Most children and adults with flatfeet do not need to see a physician for diagnosis or treatment. However, it is a good idea to see a doctor if:
- the feet tire easily or are painful after standing;
- it is difficult to move the foot around or stand on the toes;
- the foot aches, especially in the heel or arch, and there is swelling on the inner side of the foot;
- the pain interferes with activity; or
- the person has been diagnosed with rheumatoid arthritis.
Most flatfeet are diagnosed during physical examination. During the exam, the foot may be made wet and the patient asked to stand on a piece of paper. An outline of the entire foot will indicate a flattened arch. Also, when looking at the feet from behind, the ankle and heel may appear to lean inward (pronation). The patient may be asked to walk so the doctor can see how much the arch flattens during walking.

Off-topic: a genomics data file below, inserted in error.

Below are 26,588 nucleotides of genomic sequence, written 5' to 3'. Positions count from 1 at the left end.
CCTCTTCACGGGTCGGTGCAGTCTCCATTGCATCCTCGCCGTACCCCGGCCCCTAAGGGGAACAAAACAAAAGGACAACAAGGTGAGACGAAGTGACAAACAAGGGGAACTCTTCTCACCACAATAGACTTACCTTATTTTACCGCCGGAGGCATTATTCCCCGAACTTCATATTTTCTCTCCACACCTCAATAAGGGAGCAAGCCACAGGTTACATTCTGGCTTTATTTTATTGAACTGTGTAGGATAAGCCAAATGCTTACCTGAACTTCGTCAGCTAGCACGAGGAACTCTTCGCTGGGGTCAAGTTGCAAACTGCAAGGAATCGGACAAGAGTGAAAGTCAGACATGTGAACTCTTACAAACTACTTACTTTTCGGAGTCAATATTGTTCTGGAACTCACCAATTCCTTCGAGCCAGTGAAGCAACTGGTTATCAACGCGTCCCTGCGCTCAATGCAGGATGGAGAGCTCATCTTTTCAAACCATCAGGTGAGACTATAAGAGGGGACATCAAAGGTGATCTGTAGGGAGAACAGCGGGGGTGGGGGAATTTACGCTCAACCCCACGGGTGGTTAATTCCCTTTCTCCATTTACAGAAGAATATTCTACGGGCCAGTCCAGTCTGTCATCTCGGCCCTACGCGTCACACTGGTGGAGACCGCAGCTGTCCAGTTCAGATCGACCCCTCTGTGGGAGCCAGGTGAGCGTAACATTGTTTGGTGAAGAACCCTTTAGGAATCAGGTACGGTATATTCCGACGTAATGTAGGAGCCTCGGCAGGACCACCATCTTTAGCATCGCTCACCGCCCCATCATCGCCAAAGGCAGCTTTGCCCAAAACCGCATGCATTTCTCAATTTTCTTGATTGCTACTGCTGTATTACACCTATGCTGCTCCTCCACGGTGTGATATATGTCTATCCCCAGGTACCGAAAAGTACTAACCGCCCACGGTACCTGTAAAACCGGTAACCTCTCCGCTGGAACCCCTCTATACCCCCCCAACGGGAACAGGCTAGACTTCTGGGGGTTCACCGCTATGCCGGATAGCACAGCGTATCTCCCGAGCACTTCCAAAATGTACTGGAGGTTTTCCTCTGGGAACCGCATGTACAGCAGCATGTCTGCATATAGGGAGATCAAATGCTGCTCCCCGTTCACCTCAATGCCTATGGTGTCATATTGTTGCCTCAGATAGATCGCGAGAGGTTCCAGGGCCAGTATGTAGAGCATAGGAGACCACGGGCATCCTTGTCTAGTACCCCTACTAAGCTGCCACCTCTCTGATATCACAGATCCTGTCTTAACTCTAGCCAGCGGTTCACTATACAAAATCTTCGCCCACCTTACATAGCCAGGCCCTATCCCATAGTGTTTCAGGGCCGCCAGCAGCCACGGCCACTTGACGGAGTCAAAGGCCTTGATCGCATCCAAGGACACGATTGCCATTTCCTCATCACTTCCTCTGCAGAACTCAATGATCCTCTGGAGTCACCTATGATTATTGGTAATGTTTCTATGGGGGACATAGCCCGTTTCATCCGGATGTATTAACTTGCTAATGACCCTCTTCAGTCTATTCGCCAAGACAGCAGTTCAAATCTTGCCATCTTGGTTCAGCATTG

The doctor may also examine the patient's shoes for signs of uneven wear, ask questions about a family history of flatfeet, and inquire about known neurological or muscular diseases.
Imaging tests may be used to help in the diagnosis. If there is pain or the arch does not appear when the foot is flexed, x-rays are taken to determine the cause. If tarsal coalition is suspected, computed tomography (CT scan) may be performed, and if an injury to the tendons is suspected, magnetic resonance imaging (MRI scan) may be performed.